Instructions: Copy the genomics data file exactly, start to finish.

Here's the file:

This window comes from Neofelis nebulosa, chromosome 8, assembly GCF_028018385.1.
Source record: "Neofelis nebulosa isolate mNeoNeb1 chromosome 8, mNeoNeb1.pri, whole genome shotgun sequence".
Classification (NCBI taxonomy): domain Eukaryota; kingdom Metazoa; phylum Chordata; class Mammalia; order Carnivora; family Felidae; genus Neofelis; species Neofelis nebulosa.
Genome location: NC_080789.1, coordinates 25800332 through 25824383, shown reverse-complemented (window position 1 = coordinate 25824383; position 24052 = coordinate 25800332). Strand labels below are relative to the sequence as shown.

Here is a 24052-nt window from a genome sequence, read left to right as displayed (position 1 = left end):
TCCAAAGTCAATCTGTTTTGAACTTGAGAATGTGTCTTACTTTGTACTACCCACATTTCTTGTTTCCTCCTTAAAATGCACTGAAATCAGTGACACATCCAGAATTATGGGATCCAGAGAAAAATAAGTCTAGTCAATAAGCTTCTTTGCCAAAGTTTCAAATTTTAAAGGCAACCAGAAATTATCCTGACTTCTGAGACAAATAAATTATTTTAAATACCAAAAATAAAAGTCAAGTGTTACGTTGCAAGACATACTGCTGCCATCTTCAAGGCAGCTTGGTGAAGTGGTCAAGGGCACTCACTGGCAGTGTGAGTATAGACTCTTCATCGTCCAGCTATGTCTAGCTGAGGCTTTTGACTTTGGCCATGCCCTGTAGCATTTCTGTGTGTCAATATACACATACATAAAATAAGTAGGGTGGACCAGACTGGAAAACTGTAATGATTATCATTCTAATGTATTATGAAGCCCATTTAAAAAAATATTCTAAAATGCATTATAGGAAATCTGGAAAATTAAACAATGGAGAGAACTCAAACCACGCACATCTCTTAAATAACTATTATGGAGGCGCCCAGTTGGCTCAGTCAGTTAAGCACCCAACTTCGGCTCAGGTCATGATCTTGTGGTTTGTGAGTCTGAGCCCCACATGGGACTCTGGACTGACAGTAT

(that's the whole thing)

This window comes from Neofelis nebulosa, chromosome 8, assembly GCF_028018385.1.
Source record: "Neofelis nebulosa isolate mNeoNeb1 chromosome 8, mNeoNeb1.pri, whole genome shotgun sequence".
Classification (NCBI taxonomy): domain Eukaryota; kingdom Metazoa; phylum Chordata; class Mammalia; order Carnivora; family Felidae; genus Neofelis; species Neofelis nebulosa.
Genome location: NC_080789.1, coordinates 25800332 through 25824383, shown reverse-complemented (window position 1 = coordinate 25824383; position 24052 = coordinate 25800332). Strand labels below are relative to the sequence as shown.

Here is a 24052-nt window from a genome sequence, read left to right as displayed (position 1 = left end):
TCCAAAGTCAATCTGTTTTGAACTTGAGAATGTGTCTTACTTTGTACTACCCACATTTCTTGTTTCCTCCTTAAAATGCACTGAAATCAGTGACACATCCAGAATTATGGGATCCAGAGAAAAATAAGTCTAGTCAATAAGCTTCTTTGCCAAAGTTTCAAATTTTAAAGGCAACCAGAAATTATCCTGACTTCTGAGACAAATAAATTATTTTAAATACCAAAAATAAAAGTCAAGTGTTACGTTGCAAGACATACTGCTGCCATCTTCAAGGCAGCTTGGTGAAGTGGTCAAGGGCACTCACTGGCAGTGTGAGTATAGACTCTTCATCGTCCAGCTATGTCTAGCTGAGGCTTTTGACTTTGGCCATGCCCTGTAGCATTTCTGTGTGTCAATATACACATACATAAAATAAGTAGGGTGGACCAGACTGGAAAACTGTAATGATTATCATTCTAATGTATTATGAAGCCCATTTAAAAAAATATTCTAAAATGCATTATAGGAAATCTGGAAAATTAAACAATGGAGAGAACTCAAACCACGCACATCTCTTAAATAACTATTATGGAGGCGCCCAGTTGGCTCAGTCAGTTAAGCACCCAACTTCGGCTCAGGTCATGATCTTGTGGTTTGTGAGTCTGAGCCCCACATGGGACTCTGGACTGACAGTAT